How Toxic Is Oleander to Humans?
Oleander (Nerium oleander) is a striking evergreen shrub characterized by long, lance-shaped leaves, a resilient disposition and fragrant blooms in shades of reds, pinks, yellow and white. A native of southwestern Europe and East Asia, oleander can be found growing in sunny sites in U.S. Department of Agriculture plant hardiness zones 8 to 11. While the shrub is beautiful and sounds like a gardener's dream, it's also deadly: Ingesting a single leaf can kill an adult. Due to the plant's extreme toxicity, oleander may not be a suitable shrub for households with small children or pets, and the risk may be too great even in an adults-only home.
All Parts Are Toxic
Oleanders contain two extremely toxic cardiac glycosides, oleandroside and nerioside. These toxic components exist in all parts of the plant, from the leaves to the branches, seeds, flowers and even the flower nectar. Toxins are effective whether the plant is fresh or dry, and honey made from the flowers is also poisonous.
Ingestion May Be Fatal
Ingesting even a very small piece of the plant may be fatal. People have died from using oleander branches as skewers for meat. Also, children have been poisoned from chewing leaves and sucking nectar from blossoms. Poisoning symptoms may include severe stomach pain, diarrhea, vomiting, nausea, weakness, dizziness and irregular heartbeat. Also, pupils may appear dilated. In the worst case scenario, respiratory paralysis, coma and death occur. Contact your health care provider or call the American Association of Poison Control Centers' free, confidential Poison Help line at 800-222-1222 if you suspect someone has been poisoned by oleander.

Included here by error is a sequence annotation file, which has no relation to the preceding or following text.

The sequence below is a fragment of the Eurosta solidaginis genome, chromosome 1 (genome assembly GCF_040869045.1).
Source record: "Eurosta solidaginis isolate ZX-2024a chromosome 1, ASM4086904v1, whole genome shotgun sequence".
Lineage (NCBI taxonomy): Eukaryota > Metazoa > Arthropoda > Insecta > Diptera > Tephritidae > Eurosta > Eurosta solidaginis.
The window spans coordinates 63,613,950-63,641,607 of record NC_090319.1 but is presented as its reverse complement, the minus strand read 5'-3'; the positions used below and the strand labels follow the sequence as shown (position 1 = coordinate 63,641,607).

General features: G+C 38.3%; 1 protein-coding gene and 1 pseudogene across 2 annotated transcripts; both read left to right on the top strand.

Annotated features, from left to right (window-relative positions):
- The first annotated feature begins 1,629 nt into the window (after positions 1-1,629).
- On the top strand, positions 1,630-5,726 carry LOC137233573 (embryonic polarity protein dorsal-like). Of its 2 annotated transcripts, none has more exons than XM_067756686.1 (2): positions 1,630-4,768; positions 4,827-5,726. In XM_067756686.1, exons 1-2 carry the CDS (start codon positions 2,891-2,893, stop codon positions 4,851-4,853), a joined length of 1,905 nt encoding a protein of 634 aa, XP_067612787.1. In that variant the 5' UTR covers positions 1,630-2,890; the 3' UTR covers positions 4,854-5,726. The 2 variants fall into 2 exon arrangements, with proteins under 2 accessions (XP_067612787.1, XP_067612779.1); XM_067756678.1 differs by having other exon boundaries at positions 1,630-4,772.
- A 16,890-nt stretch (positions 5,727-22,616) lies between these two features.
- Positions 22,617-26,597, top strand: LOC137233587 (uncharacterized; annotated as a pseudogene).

Pets Are at Risk
Oleander is also extremely toxic to cats, dogs and horses. Poisoning symptoms in pets may include colic, sweating, incoordination, difficulty breathing or shallow breathing, and diarrhea, which may turn bloody. Pets may also suffer muscle tremors and be unable to stand up. They may die from cardiac failure. If your pet ingests oleander, contact your veterinarian, or call the ASPCA Animal Poison Control Center at 888-426-4435. The ASPCA may charge a $65 consultation fee.
Protect Yourself When Handling
Simply touching an oleander plant can cause skin irritation, particularly if you come into contact with the plant sap. If you are cultivating an oleander, wear gloves when you prune the shrub, and wash your hands well afterward. Disinfect your pruning shears by soaking your tools in a solution that is equal parts alcohol and water for five minutes. Rinse with water and air dry. Do not burn oleander clippings, as the smoke can irritate the eyes and lungs. Do not compost oleander; instead, secure clippings in a bag and throw away.
- Plants for a Future: Nerium Oleander
- North Carolina State University: Nerium Oleander
- The American Society for the Prevention of Cruelty to Animals
- Weed Science Society of America: Oleander
- AAPCC: American Association of Poison Control Centers
- University of Florida Extension: Disinfecting Pruning Tools
- Clemson University Cooperative Extension: Oleander